Minds Matter is an opportunity to make your dreams come true. As long as you believe in yourself and want to go beyond anything you’ve been capable of before, those dreams can come true. It’s an entire world of its own with alumni, connections, and opportunities being available all the time.”Kalayla, Class of 2020
Minds Matter taught me the importance of understanding, teamwork, and leadership. Through the affection of my mentors, patience of my instructors, and support of the Minds Matter family, I gained hope in a better future; a future founded on the belief of the power of education, strength of perseverance, and appreciation of diversity. I entered my first session to a room filled with strangers, and will leave my last session knowing that I have a second family.”Jackie, Class of 2014
One of the greatest decisions of my life has been to join Minds Matter. The material advantages such as the summer programs and SAT preparation Minds Matter have given me do not come close to the amount of love I have received. I always call this program my second family because I truly feel at home there.”Opemipo, Class of 2014
Achieving Their Full Potential
When Andy began his Minds Matter journey as a 15-year-old sophomore in 2010, he probably didn’t foresee his future as the holder of a Doctorate in Physical Therapy a decade later.
Dr. Andy, an alumnus of Minds Matter Los Angeles’ inaugural class, received the prestigious degree from Daemen College in Amherst, NY in 2019, making him the first MMLA graduate to earn a doctorate.
Andy’s advice to that 15-year-old he was back in 2010, “Listen to understand and learn, not for the sake of. Don’t take a second for granted. Take advantage of anything and everything that excites you.”
Kortnee graduated from Minds Matter Los Angeles’ first class in 2013, and she enrolled at Washington D.C.’s Howard University knowing exactly what her major would be–Administration of Justice, with a minor in African American Studies.
“I chose to follow this major because I got the opportunity to learn more about the juvenile justice system and its impact on communities of color,” Kortnee says.
She secured an internship with the D.C. Department of Corrections Juvenile Unit, as well as the D.C. Department of Youth Rehabilitation Services. As a teacher for AmeriCorps, she was placed in the challenging Las Vegas Valley educational environment. While teaching for two years, she earned her Masters in Elementary Education, Curriculum, and Instruction from the University of Nevada, Las Vegas.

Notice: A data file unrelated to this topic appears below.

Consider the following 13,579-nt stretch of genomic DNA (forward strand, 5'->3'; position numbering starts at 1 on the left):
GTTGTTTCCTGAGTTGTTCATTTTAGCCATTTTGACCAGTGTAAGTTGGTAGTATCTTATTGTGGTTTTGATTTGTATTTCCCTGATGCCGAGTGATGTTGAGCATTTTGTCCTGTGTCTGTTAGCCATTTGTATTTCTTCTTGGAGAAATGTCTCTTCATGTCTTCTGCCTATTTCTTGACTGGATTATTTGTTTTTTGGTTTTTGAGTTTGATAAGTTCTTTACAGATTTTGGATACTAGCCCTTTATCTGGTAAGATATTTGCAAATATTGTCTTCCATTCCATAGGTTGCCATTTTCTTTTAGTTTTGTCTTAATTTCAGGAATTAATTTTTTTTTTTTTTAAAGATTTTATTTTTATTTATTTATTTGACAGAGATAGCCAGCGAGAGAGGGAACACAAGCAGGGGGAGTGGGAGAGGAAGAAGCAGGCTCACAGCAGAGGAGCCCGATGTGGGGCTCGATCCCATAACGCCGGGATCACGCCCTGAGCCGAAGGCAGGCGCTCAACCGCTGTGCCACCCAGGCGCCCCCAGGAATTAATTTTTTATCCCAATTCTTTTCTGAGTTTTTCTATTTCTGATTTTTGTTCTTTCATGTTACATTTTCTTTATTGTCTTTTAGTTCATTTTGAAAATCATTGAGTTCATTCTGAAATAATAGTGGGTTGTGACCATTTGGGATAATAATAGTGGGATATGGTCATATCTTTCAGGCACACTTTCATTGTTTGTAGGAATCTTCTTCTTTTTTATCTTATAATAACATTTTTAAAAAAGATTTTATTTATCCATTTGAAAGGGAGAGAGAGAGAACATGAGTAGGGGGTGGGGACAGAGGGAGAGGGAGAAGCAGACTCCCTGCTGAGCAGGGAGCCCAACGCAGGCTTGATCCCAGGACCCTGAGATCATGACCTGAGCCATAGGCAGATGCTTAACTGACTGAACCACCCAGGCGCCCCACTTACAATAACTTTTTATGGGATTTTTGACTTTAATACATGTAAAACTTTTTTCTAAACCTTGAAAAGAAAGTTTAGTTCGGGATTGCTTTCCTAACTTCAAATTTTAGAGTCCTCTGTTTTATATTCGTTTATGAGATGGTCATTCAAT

Jonathan was a member of Minds Matter Los Angeles’ Class of 2014 and earned his undergraduate degree in education from the University of California, Irvine.
Fearing reading as a child, Jonathan was inspired to pursue a Masters in Education at USC as he continues to see the same reading struggles among adolescent Hispanic children in his community working as a reading tutor. Jonathan’s educational philosophy is social reconstruction; he wants to shape his community by helping them understand they themselves can be the change agents.
In his volunteer role as a Social and Emotional Learning (SEL) facilitator, Jonathan focuses on asking probing questions while creating a safe environment where students can share what they are feeling from the heart without judgment.
Opemipo, Minds Matter Los Angeles’ Class of 2014, completed her undergraduate degree at Stanford University. In August 2020, she began her medical school journey in a dual program at UCLA’s David Geffen School of Medicine and Charles Drew University of Medicine and Science.
Seeing the inequities in healthcare, both in the US and Nigeria, made Opemipo want to pursue a career in medicine. She realizes systemic racism and gentrification create neighborhoods that don’t have access to healthy foods or proper medical care. She hopes to be a health advocate for underserved communities in Los Angeles.
Opemipo is fond of the relationships she built at Minds Matter, and the care and inspiration her mentors continue to have in her life.